To Have and To Hold
A long overdue rethinking of detention policies in Afghanistan.
Aug 3, 2009, Vol. 14, No. 43 • By MAX BOOT
Detention policy is one of the least discussed but most important aspects of the war in Afghanistan. The handling of prisoners gets publicity only when there is a major screw-up such as at Abu Ghraib or the smaller-scale abuses that occurred in Afghanistan in the early years of the U.S. presence there. But properly handled this can and should be a major element of any successful counterinsurgency strategy.
The French soldier Roger Trinquier, who served in Indochina and Algeria, did a good job of summing up both the pitfalls and potential of detentions in his classic text, Modern Warfare: A French View of Counter-insurgency (1964):
One of the first problems encountered, that of lodging the individuals arrested, will generally not have been anticipated. Prisons, designed essentially to accommodate offenders against common law, will rapidly become inadequate and will not meet our needs. We will be compelled to intern the prisoners under improvised, often deplorable conditions, which will lead to justifiable criticism our adversaries will exploit. From the beginning of hostilities, prison camps should be set up according to the conditions laid down by the Geneva Convention. They should be sufficiently large to take care of all prisoners until the end of the war.
Top U.S. leaders during the early stages of the Iraq war didn't take Trinquier's admonitions to heart. But when the surge started in 2007, those oversights began to be rectified by a commander, David Petraeus, who had coauthored a counterinsurgency manual that drew on the work of Trinquier and other eminent strategists.
The number of detainees held in Iraq by U.S. forces swelled from 14,000 to 24,000 during the course of the surge in 2007. (The figure is now down below 11,000.) But while the number held increased, complaints about abuses--and about terrorists turning prison camps into Jihad U.--decreased. This was largely a result of the changes implemented by Major General Douglas Stone, a Marine Corps reservist who brought a fresh eye to the problem when he took over Task Force 134, charged with detainee operations, in April 2007. He was helped by the fact that since the Abu Ghraib debacle in 2004 an entirely new detention camp had been built in southern Iraq (Camp Bucca), while the Camp Cropper facility near Baghdad had been upgraded and more troops (primarily military police) had been assigned to their operations.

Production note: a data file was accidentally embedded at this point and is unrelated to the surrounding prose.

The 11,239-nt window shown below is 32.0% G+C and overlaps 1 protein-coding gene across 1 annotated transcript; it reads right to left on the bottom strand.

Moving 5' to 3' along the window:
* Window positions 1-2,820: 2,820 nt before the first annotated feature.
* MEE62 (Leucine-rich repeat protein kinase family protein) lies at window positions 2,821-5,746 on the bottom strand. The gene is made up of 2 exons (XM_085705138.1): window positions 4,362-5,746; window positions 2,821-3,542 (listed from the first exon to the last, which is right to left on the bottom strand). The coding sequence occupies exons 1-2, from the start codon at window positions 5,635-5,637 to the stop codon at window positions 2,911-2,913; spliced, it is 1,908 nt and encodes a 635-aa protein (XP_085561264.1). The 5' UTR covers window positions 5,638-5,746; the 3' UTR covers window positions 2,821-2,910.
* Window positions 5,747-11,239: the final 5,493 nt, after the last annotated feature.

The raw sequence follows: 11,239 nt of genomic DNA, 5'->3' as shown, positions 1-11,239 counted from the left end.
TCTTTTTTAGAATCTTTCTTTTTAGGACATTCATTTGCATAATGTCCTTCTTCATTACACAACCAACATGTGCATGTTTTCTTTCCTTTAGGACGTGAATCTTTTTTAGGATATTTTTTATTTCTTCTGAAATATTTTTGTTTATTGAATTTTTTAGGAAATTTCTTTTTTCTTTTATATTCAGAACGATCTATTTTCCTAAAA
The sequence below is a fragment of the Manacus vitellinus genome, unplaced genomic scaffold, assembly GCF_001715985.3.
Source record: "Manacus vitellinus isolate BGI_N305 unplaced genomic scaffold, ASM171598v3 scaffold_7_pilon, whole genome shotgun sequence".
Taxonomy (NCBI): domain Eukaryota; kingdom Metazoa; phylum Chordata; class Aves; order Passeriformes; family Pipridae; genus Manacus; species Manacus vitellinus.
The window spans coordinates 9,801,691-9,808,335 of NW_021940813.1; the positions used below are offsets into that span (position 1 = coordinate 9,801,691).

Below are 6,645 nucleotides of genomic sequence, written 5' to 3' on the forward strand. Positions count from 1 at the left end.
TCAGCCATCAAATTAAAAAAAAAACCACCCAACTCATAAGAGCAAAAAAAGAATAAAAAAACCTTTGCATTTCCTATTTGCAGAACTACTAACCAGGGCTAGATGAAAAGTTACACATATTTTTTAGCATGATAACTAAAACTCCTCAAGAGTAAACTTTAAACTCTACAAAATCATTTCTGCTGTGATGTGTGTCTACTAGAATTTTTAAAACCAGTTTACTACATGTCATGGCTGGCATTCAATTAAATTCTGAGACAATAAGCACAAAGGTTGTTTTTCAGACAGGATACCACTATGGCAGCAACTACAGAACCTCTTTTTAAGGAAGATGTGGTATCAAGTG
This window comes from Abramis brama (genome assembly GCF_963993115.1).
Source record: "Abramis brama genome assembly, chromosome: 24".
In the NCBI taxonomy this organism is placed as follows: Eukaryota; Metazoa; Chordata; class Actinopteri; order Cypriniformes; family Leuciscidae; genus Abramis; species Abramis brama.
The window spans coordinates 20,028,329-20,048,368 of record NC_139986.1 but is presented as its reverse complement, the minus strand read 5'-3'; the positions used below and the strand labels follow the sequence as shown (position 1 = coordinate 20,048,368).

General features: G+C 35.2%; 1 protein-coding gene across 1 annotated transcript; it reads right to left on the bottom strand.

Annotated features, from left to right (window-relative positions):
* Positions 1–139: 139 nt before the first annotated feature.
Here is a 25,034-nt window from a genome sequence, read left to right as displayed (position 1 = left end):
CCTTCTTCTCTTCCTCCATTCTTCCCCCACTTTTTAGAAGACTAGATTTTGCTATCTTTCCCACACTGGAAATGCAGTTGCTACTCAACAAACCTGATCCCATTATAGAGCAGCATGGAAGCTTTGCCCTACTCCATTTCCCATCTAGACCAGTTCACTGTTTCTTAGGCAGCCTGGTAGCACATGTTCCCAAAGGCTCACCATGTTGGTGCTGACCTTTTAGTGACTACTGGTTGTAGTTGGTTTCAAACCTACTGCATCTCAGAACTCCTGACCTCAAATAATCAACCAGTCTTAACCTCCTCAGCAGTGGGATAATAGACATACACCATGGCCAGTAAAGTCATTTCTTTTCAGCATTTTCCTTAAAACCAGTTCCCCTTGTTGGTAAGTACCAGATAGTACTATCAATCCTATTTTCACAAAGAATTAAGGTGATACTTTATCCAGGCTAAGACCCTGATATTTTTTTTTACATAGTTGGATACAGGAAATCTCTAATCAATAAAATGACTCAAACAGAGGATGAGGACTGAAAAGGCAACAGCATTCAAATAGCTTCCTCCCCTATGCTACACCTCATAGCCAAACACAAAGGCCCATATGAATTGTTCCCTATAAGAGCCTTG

But the way those facilities were run still left a lot to be desired. Among other steps, Stone segregated detainees based on threat level--the hard-core jihadists were moved away from the small fry so they could not influence them. Moderate Islamic leaders were brought in to preach nonviolence and to counteract jihadist indoctrination. Panels of officers were set up to review all detentions and arrange for release of prisoners deemed no longer a threat. (Tribal elders or -others had to vouch for their continued good conduct, which helps explain why the recidivism rate has been extremely low.) For those still stuck behind barbed wire, family visits were not only allowed but encouraged, providing a morale boost and dispelling rumors of mistreatment. First-rate medical care was offered--equivalent to that received by U.S. troops. Educational and vocational programs were set up to keep prisoners busy and to teach them skills they could use to get a job. When I visited Camp Cropper last year, I saw an impressive array of paintings and sewing projects that the detainees were producing--some looked like they might fetch a nice price in a Manhattan art gallery.
All of this was part of a concept known as "COIN inside the wire" (COIN is the military acronym for counterinsurgency), and it is now generally acknowledged that this was a major aspect of the vast improvements that have occurred in Iraq since 2006. Nothing like it has been done in Afghanistan--yet. But it's starting to happen. Stone was just sent to Afghanistan at Petraeus's request to study American and Afghan detention operations and to make recommendations for improvements.
One of the major problems in Afghanistan is that we are not holding nearly enough detainees--only 620 or so at the Bagram Theater Internment Facility. A new detention facility at Bagram Air Base outside Kabul is almost complete and expected to open in September. Then U.S. forces will have the capacity to hold over 1,200 detainees in better conditions. That's an improvement, but it leaves capacity still inadequate given that Afghanistan is a larger country than Iraq, in both area and population, and confronts an insurgency believed to number tens of thousands of full- and part-time fighters.